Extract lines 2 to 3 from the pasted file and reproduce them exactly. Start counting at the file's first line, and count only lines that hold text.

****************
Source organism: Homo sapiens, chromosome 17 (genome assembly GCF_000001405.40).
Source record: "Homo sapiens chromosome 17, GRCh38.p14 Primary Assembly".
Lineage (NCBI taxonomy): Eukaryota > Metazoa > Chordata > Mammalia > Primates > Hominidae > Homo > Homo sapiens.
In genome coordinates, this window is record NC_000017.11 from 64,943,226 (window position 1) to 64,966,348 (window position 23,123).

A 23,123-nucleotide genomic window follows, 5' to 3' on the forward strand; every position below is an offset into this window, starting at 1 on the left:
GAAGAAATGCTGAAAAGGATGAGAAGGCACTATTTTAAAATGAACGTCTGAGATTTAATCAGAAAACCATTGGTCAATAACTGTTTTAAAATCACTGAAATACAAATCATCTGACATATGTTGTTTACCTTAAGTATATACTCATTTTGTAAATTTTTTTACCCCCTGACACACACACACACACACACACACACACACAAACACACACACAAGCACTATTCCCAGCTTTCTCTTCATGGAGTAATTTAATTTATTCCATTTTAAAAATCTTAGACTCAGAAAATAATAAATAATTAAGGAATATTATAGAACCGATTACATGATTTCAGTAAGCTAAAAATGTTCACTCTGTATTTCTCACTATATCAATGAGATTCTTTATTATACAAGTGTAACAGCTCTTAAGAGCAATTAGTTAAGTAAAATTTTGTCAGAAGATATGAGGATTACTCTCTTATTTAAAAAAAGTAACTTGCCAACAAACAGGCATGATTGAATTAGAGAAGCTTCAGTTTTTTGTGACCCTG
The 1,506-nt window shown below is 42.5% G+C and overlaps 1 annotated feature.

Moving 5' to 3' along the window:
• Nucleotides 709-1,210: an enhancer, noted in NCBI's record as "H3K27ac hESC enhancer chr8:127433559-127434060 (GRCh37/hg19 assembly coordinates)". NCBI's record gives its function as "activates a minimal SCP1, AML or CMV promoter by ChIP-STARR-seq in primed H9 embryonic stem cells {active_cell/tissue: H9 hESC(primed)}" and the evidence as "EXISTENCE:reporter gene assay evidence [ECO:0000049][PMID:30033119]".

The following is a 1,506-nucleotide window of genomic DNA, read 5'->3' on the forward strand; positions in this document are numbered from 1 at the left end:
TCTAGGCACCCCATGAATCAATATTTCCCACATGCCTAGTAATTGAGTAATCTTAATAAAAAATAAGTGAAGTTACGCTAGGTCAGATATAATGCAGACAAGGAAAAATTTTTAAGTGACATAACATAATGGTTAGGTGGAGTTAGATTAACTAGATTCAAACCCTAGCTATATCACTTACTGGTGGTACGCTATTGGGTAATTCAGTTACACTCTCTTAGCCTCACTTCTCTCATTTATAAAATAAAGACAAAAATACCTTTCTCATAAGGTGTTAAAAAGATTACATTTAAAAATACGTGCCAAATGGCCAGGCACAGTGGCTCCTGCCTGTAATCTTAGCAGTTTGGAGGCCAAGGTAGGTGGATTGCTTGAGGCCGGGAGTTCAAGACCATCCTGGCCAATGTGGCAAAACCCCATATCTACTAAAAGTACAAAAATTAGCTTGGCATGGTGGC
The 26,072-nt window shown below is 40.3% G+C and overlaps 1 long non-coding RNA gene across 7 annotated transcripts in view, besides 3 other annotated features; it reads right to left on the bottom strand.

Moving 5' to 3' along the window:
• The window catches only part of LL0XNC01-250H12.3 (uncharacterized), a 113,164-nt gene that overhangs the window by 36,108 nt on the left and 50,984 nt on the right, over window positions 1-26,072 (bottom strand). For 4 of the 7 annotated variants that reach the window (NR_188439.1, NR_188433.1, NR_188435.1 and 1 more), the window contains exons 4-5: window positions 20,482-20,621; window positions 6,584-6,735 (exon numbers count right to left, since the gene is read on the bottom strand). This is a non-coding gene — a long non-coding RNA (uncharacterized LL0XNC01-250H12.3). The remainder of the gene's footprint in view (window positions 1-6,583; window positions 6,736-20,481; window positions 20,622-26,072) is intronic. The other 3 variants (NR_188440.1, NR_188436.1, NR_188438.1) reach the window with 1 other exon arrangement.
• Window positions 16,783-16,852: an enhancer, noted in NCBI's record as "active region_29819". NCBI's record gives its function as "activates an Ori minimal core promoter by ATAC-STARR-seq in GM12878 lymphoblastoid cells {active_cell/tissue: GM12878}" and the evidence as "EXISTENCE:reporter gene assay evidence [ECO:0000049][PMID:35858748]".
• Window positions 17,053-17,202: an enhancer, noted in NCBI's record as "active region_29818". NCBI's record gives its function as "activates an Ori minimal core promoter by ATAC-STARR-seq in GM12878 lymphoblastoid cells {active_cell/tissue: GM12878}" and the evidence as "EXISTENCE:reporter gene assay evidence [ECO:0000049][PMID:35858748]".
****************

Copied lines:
Source record: "Homo sapiens chromosome 17, GRCh38.p14 Primary Assembly".
Lineage (NCBI taxonomy): Eukaryota > Metazoa > Chordata > Mammalia > Primates > Hominidae > Homo > Homo sapiens.